Firefighters attend to 40% fewer calls on atypical Sant Joan night
Barcelona residents wake up to clean beaches on Wednesday morning after the facilities were closed for the night
Sant Joan, Catalonia’s festival of fire and food, is a celebration loved by most of the population, but one that often involves a lot of stressful work for the emergency services.
However, as the holiday was celebrated in a very different manner this year due to the Covid-19 restrictions, firefighters attended to 40% fewer calls compared with last year.
Across Catalonia, firefighters attended 709 calls between 8 pm on Tuesday evening and 8 am on Wednesday morning, a drop of 39.7% on the number of recorded incidents last year, when 1,175 calls were made.
Most services were to deal with fires to street furniture, vehicles, and at homes, while no major incidents were reported.
According to a statement from the Fire Brigade, the Barcelona Metropolitan Area was the busiest area, as the Vallès Occidental county had the most calls with 153.
142 people received medical assistance in hospitals and primary care centers throughout Catalonia, a drop of 42% compared to 2019.
Closed beaches, clean beaches
As people traditionally party on the beaches throughout the night of Sant Joan, with drink, food, and fireworks, over the past couple of years this has led to images of Barcelona’s beaches littered with empty cans, food packaging, and rubbish the morning after.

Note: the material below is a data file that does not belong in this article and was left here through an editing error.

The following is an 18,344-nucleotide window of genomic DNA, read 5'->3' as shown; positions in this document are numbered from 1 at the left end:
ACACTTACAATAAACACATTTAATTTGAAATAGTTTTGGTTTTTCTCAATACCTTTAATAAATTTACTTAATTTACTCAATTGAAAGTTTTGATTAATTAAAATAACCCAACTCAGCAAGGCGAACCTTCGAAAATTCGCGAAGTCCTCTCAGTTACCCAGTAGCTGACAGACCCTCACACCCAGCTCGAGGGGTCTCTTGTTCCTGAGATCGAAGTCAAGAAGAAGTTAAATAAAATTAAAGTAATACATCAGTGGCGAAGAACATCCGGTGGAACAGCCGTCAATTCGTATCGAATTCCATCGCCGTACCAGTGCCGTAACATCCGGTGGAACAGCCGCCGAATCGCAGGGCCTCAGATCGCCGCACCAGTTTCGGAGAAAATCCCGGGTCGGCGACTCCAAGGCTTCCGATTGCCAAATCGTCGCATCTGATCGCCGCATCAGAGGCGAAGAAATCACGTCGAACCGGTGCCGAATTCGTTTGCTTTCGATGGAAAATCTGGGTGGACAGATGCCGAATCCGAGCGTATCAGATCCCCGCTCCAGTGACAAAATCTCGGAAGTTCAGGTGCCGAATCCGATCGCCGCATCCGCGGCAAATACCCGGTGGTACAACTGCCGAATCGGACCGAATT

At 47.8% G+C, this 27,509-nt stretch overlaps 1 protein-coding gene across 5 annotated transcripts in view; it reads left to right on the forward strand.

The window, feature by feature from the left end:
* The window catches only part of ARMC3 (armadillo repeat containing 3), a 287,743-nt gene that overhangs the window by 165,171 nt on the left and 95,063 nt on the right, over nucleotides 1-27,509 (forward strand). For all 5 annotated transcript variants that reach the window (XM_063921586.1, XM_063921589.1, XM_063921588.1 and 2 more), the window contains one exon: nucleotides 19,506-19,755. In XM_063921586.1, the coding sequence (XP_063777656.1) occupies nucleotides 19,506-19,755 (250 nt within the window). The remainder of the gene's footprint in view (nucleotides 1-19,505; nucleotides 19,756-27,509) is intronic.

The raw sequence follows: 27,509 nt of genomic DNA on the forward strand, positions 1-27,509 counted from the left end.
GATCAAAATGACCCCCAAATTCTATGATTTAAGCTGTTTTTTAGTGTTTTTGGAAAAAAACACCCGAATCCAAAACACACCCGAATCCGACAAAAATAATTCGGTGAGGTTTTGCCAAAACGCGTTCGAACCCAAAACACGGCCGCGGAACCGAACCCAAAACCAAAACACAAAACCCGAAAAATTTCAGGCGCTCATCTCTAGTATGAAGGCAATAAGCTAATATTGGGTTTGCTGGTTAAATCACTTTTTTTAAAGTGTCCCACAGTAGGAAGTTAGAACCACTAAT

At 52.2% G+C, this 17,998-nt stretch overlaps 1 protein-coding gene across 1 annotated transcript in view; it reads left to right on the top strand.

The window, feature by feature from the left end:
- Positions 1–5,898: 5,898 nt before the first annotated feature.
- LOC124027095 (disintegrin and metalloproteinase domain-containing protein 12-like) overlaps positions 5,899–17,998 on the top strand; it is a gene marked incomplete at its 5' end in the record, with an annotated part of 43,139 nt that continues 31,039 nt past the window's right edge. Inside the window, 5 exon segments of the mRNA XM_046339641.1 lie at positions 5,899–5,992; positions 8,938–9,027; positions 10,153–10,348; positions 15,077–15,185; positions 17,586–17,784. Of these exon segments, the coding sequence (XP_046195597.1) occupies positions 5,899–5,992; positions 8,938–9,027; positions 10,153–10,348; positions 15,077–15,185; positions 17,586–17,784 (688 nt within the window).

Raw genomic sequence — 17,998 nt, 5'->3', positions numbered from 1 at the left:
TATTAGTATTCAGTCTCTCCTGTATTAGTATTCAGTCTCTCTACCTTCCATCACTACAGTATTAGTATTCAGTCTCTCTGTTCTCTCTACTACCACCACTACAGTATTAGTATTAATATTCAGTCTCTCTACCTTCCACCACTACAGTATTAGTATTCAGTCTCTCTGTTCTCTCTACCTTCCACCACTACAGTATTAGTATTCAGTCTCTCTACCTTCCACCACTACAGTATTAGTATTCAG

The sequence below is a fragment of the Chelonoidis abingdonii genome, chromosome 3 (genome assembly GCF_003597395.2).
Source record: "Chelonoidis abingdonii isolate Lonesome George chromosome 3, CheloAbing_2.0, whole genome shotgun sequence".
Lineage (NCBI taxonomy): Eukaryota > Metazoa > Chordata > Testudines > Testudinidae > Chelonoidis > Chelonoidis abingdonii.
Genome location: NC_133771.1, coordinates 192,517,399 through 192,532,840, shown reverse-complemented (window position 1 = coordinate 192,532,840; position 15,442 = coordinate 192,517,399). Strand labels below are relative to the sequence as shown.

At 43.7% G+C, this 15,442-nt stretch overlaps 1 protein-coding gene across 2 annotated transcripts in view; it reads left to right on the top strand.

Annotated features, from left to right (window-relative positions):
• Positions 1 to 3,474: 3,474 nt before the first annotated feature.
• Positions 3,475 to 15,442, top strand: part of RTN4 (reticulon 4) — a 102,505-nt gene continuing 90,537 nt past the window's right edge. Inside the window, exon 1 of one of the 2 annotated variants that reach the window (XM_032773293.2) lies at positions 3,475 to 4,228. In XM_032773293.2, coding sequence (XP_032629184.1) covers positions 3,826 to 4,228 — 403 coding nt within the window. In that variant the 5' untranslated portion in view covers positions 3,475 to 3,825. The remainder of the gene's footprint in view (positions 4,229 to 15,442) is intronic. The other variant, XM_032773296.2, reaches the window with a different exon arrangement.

However, as the Catalan capital closed its beaches on Tuesday night to avoid people crowding together, residents of the city are waking up this morning to clean beaches.
At 8.30 on Wednesday morning, citizens were once again allowed to access the sands to bathe, swim, and practice sports, an hour and a half earlier than the city council initially said they would re-open the beaches.
Sant Joan at home
Across Catalonia, more families than ever celebrated the nocturnal festival with events at home, rather than out in the streets like normal.
Conscious of avoiding contact with others, people up and down the country enjoyed one of the shortest nights of the year by lighting flares and fireworks from their balconies rather than in squares.
In L'Espluga de Francolí, a town north of Tarragona, the association of ‘Devils’ that organize much of the Sant Joan festivities wanted to keep many of the usual traditions and values of the celebration. As part of the tradition, people dressed up in devil costumes light many of the fireworks and firecrackers while dancing on the streets.
A total of 1,500 flares were lit from balconies, and three almost simultaneous fire castles were lit in vantage points to allow the spectacle to be seen, at least in part, by everybody.
For their part, in Vila-rodona they held a bonfire, enjoyed the parade of the devils, and ate a communal dinner.
Beaches open around the country
In northern Catalonia, beaches in the town of Roses hosted families enjoying the atypical festival.
The beach and promenade were filled with families and small groups of friends on Tuesday night to celebrate the festival of Sant Joan.
All in all, groups kept prudent safety distances between each other, while the local police patrolled the areas to ensure compliance with the distancing.
No bonfires were lit on the beach this year in Roses, but the fireworks lit up the sea regardless.
The population of the Costa Brava revived a festive atmosphere despite the restrictions due to the coronavirus.